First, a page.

- The Washington Times - Thursday, July 13, 2000

Israeli Prime Minister Ehud Barak, bowing to intense pressure from the Clinton administration and Congress, yesterday called off a $250 million contract to sell an airborne radar system to China.
The announcement came during Mr. Clinton's second day of summit discussions with Mr. Barak and PLO leader Yasser Arafat at Camp David.
Mr. Barak informed Chinese President Jiang Zemin by letter yesterday that Israel was currently unable to proceed with the Phalcon project, said Gadi Baltiansky, Mr. Barak's foreign policy spokesman.
China had given Israel a $250 million down payment for the first Phalcon aircraft, to be delivered in October 2001. China had an option to buy six more, which could have meant $2 billion in sales for Israel's largest defense company.
The decision was made with consideration of the need for a continued intimate relationship with the U.S. administration and the Congress, Mr. Baltiansky said.
Mr. Barak told Mr. Clinton of the decision Tuesday on the first day of the Middle East summit.
"We welcome the decision," White House spokesman Joe Lockhart said.
"We are pleased to see that they have taken our security concerns into account in making this decision."
Mr. Lockhart said he was unaware of any U.S. promise to compensate Israel for calling off the deal.
Rep. Sonny Callahan, Alabama Republican and chairman of the House Appropriations subcommittee on foreign operations, had threatened to withhold $250 million in aid to Israel if it sold the radar system to China.
"Israel made the right decision today to cancel the Phalcon sale to China," Mr. Callahan said.
"For the sake of U.S. national security interests and, in fact, the national security interests of all our allies such as Israel I am glad this matter has been resolved."
But Israel, which receives $2.8 billion in annual U.S. aid, made it clear in the letter to China it hopes someday to complete the sale.
Israel will continue to look for ways to fulfill the deal with the understanding of the United States, according to Mr. Baltiansky.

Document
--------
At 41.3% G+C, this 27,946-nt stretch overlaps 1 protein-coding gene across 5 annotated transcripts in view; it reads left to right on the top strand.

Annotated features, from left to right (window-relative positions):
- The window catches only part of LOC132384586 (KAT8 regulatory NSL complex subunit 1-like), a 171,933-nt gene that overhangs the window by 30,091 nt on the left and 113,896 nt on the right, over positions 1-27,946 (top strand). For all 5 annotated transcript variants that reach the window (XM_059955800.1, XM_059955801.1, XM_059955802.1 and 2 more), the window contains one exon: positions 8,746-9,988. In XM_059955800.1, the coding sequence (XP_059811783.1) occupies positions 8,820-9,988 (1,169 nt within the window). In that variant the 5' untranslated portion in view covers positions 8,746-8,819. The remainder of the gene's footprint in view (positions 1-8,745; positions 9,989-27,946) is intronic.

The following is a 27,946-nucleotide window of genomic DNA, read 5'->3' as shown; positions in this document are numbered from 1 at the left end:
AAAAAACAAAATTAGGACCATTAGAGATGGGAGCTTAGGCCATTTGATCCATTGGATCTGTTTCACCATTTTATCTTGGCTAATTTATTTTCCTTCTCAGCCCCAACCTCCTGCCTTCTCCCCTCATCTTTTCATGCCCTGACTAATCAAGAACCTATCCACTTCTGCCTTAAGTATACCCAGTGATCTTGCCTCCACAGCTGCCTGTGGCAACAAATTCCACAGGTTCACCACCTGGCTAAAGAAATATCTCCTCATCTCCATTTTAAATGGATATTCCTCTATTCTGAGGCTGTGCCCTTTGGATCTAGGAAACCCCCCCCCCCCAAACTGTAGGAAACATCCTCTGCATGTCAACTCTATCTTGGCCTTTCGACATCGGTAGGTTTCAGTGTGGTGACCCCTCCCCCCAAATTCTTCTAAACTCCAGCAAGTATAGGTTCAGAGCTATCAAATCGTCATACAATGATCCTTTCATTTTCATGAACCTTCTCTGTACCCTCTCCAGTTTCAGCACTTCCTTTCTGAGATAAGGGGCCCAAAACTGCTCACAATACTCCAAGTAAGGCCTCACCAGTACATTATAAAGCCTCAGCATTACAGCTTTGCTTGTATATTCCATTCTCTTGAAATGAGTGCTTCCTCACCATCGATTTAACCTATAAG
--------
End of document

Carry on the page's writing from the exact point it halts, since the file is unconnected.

"Israel sees great value in fostering and cultivating a relationship with China, and will continue to work towards this end."
In November, Israel announced its intention to sell China the Airborne Warning and Control System, known as AWACS. The radar system, to be installed on a Russian transport plane, would enable China to conduct long-range radar surveillance and monitor Taiwan's air force communications.
"It's not in the [Asia] region's interests to make that technology available, and we are pleased the Israelis responded to our interests," another White House official said at Camp David.
President Clinton initially expressed concern that the project would involve U.S. technology. But administration officials later said the project could upset the military balance in Asia.
In April, Defense Secretary William S. Cohen met with Mr. Barak in Jerusalem and said he disapproved of the proposed sale.
"The United States does not support the sale of this kind of technology to … China because of the potential of changing the strategic balance in that region," Mr. Cohen told reporters at the time.
"With tensions running as high as they are in China and Taiwan, we see this as being counterproductive."
Israel's ambassador, David Ivry, told The Washington Times in April that Israel's relations with the United States are more important than the sale.
"We have now a problem with the United States over the interests of the United States," Mr. Ivry said during a luncheon with editors and reporters.
"U.S. interests are more important than anything.
"Israel's national security depends on our relationship with the United States. We have to take into account U.S. interests and concerns."
Mr. Jiang visited Israel in mid-April and predicted the sale would go forward
"About the aircraft, we spoke on that yesterday, and there will be a contract," Mr. Jiang told reporters.
Some Pentagon officials viewed the proposed sale with alarm. They feared China would use the radar system to threaten U.S. aircraft carriers and naval forces in the Pacific that would be called in to defend Taiwan in the event of an attack on the island by mainland forces.
U.S. intelligence first detected the outfitting of the Russian jet in Israel last October, raising concerns in the Clinton administration and in Congress.
Israel reportedly is concerned that canceling the contract could jeopardize potential deals with Turkey, India and South Korea.
Israel previously came under fire in 1990 when the CIA reported that it improperly transferred U.S. Patriot anti-missile technology to China.

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